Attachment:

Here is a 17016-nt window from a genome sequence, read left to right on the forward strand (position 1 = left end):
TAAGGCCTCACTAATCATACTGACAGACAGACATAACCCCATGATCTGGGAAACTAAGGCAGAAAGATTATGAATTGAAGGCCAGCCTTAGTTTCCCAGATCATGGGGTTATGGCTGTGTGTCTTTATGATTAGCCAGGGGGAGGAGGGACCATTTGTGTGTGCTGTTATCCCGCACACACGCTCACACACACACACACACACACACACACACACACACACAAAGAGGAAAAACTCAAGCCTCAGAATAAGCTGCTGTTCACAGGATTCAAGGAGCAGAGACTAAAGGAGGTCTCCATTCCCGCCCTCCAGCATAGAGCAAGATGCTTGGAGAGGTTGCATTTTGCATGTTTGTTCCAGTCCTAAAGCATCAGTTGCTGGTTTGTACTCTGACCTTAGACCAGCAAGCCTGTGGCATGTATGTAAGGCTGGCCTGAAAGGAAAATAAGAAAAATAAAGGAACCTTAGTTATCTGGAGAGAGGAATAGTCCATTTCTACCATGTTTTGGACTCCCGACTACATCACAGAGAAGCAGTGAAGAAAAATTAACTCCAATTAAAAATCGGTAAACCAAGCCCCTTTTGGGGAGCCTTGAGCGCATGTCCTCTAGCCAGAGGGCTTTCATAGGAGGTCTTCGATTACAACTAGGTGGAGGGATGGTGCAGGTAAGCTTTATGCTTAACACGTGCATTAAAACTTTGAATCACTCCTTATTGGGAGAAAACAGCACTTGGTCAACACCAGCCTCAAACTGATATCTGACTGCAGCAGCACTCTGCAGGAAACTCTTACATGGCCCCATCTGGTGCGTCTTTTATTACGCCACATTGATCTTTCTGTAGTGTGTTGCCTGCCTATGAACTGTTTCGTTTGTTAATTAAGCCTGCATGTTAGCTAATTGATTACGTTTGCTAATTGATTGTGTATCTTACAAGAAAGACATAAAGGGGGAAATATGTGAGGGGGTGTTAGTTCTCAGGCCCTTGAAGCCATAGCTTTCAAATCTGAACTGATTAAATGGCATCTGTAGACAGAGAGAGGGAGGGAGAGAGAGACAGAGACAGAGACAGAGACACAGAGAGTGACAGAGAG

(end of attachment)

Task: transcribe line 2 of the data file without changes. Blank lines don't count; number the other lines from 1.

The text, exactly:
TAAGGCCTCACTAATCATACTGACAGACAGACATAACCCCATGATCTGGGAAACTAAGGCAGAAAGATTATGAATTGAAGGCCAGCCTTAGTTTCCCAGATCATGGGGTTATGGCTGTGTGTCTTTATGATTAGCCAGGGGGAGGAGGGACCATTTGTGTGTGCTGTTATCCCGCACACACGCTCACACACACACACACACACACACACACACACACACACAAAGAGGAAAAACTCAAGCCTCAGAATAAGCTGCTGTTCACAGGATTCAAGGAGCAGAGACTAAAGGAGGTCTCCATTCCCGCCCTCCAGCATAGAGCAAGATGCTTGGAGAGGTTGCATTTTGCATGTTTGTTCCAGTCCTAAAGCATCAGTTGCTGGTTTGTACTCTGACCTTAGACCAGCAAGCCTGTGGCATGTATGTAAGGCTGGCCTGAAAGGAAAATAAGAAAAATAAAGGAACCTTAGTTATCTGGAGAGAGGAATAGTCCATTTCTACCATGTTTTGGACTCCCGACTACATCACAGAGAAGCAGTGAAGAAAAATTAACTCCAATTAAAAATCGGTAAACCAAGCCCCTTTTGGGGAGCCTTGAGCGCATGTCCTCTAGCCAGAGGGCTTTCATAGGAGGTCTTCGATTACAACTAGGTGGAGGGATGGTGCAGGTAAGCTTTATGCTTAACACGTGCATTAAAACTTTGAATCACTCCTTATTGGGAGAAAACAGCACTTGGTCAACACCAGCCTCAAACTGATATCTGACTGCAGCAGCACTCTGCAGGAAACTCTTACATGGCCCCATCTGGTGCGTCTTTTATTACGCCACATTGATCTTTCTGTAGTGTGTTGCCTGCCTATGAACTGTTTCGTTTGTTAATTAAGCCTGCATGTTAGCTAATTGATTACGTTTGCTAATTGATTGTGTATCTTACAAGAAAGACATAAAGGGGGAAATATGTGAGGGGGTGTTAGTTCTCAGGCCCTTGAAGCCATAGCTTTCAAATCTGAACTGATTAAATGGCATCTGTAGACAGAGAGAGGGAGGGAGAGAGAGACAGAGACAGAGACAGAGACACAGAGAGTGACAGAGAG